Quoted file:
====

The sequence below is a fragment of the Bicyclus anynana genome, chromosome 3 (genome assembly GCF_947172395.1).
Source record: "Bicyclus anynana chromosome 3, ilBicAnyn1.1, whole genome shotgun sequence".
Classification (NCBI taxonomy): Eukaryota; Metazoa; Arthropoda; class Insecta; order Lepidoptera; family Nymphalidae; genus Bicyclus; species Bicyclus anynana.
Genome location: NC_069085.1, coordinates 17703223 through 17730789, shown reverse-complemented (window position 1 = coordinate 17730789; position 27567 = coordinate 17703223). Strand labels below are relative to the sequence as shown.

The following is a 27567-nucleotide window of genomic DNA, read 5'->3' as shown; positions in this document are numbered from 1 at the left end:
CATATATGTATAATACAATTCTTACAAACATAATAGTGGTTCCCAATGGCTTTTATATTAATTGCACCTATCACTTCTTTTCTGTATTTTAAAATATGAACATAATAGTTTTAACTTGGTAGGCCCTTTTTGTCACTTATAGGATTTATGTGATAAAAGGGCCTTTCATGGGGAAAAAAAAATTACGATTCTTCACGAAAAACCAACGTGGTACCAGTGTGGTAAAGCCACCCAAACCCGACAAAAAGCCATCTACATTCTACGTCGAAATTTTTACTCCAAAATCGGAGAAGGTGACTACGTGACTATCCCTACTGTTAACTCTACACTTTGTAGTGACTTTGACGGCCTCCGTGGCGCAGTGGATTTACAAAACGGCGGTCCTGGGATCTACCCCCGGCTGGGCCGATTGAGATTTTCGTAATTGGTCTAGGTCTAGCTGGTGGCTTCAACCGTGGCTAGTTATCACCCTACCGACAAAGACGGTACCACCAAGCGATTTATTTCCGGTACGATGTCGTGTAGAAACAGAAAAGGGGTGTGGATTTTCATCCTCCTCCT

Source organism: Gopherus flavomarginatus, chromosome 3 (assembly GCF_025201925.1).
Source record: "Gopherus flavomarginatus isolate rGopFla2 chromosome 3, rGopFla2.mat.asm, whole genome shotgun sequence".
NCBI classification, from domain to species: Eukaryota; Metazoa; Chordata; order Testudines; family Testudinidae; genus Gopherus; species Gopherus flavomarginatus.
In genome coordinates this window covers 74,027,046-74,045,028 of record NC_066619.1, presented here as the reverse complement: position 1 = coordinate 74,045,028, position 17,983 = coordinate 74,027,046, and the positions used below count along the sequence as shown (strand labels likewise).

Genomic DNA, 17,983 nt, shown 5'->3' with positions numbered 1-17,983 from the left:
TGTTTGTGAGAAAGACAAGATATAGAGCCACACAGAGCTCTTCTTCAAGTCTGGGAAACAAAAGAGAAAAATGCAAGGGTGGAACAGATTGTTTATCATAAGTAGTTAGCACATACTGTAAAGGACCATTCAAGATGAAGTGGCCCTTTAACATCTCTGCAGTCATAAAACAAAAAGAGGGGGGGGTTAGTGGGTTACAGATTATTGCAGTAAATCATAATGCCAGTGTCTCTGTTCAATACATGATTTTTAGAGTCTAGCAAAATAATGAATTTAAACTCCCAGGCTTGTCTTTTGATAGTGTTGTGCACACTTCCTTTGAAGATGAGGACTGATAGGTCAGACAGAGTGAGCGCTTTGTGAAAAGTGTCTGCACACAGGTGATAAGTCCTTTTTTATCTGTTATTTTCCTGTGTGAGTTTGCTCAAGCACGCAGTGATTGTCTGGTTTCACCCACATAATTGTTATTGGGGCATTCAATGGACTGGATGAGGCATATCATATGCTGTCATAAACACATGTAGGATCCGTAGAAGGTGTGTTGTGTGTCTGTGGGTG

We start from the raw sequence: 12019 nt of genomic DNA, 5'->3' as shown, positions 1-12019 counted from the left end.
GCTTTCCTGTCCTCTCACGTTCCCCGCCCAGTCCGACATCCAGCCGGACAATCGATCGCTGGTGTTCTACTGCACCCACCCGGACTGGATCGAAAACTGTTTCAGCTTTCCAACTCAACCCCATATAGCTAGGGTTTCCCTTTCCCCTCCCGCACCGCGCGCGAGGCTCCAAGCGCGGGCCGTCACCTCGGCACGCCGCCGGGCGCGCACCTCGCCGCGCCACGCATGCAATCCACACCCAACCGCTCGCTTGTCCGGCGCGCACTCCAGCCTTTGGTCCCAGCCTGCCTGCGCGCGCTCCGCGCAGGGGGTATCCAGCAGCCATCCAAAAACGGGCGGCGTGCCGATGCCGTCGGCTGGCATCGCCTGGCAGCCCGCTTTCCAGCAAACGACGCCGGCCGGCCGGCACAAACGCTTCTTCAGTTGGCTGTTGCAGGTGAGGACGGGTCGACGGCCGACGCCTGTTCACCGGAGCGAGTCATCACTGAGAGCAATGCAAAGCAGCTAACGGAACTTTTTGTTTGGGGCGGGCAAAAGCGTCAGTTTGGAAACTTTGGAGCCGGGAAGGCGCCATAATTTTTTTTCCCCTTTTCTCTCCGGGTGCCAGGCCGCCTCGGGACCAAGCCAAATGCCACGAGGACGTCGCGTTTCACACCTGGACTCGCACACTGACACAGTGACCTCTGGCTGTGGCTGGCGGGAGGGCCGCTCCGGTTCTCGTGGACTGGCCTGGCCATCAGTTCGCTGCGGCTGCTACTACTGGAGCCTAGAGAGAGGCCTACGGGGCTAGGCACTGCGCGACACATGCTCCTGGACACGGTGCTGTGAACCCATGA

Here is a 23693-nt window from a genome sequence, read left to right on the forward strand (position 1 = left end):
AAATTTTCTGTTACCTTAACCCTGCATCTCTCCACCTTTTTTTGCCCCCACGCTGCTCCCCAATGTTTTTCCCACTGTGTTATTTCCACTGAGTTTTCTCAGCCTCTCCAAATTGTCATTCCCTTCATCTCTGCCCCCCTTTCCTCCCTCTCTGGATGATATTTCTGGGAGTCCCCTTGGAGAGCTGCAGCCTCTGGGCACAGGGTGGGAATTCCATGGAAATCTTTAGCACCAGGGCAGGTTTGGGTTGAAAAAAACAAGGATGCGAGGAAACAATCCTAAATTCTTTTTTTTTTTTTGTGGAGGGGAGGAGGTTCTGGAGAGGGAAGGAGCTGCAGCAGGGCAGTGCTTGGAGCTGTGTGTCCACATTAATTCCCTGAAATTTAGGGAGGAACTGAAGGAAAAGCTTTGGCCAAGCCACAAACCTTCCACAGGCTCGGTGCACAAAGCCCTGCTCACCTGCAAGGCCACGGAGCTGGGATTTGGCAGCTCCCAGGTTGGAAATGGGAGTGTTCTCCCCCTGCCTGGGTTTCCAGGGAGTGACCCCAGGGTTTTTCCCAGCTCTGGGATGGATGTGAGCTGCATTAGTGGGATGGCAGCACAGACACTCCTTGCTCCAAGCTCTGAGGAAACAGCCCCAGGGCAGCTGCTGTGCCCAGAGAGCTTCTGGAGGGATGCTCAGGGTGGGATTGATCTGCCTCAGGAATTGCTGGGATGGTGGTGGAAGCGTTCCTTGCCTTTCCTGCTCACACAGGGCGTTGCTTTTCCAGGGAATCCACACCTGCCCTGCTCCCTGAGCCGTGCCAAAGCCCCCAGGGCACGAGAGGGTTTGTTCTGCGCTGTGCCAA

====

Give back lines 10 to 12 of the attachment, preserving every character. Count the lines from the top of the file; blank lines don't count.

In genome coordinates this window covers 74,027,046-74,045,028 of record NC_066619.1, presented here as the reverse complement: position 1 = coordinate 74,045,028, position 17,983 = coordinate 74,027,046, and the positions used below count along the sequence as shown (strand labels likewise).

Genomic DNA, 17,983 nt, shown 5'->3' with positions numbered 1-17,983 from the left:
TGTTTGTGAGAAAGACAAGATATAGAGCCACACAGAGCTCTTCTTCAAGTCTGGGAAACAAAAGAGAAAAATGCAAGGGTGGAACAGATTGTTTATCATAAGTAGTTAGCACATACTGTAAAGGACCATTCAAGATGAAGTGGCCCTTTAACATCTCTGCAGTCATAAAACAAAAAGAGGGGGGGGTTAGTGGGTTACAGATTATTGCAGTAAATCATAATGCCAGTGTCTCTGTTCAATACATGATTTTTAGAGTCTAGCAAAATAATGAATTTAAACTCCCAGGCTTGTCTTTTGATAGTGTTGTGCACACTTCCTTTGAAGATGAGGACTGATAGGTCAGACAGAGTGAGCGCTTTGTGAAAAGTGTCTGCACACAGGTGATAAGTCCTTTTTTATCTGTTATTTTCCTGTGTGAGTTTGCTCAAGCACGCAGTGATTGTCTGGTTTCACCCACATAATTGTTATTGGGGCATTCAATGGACTGGATGAGGCATATCATATGCTGTCATAAACACATGTAGGATCCGTAGAAGGTGTGTTGTGTGTCTGTGGGTG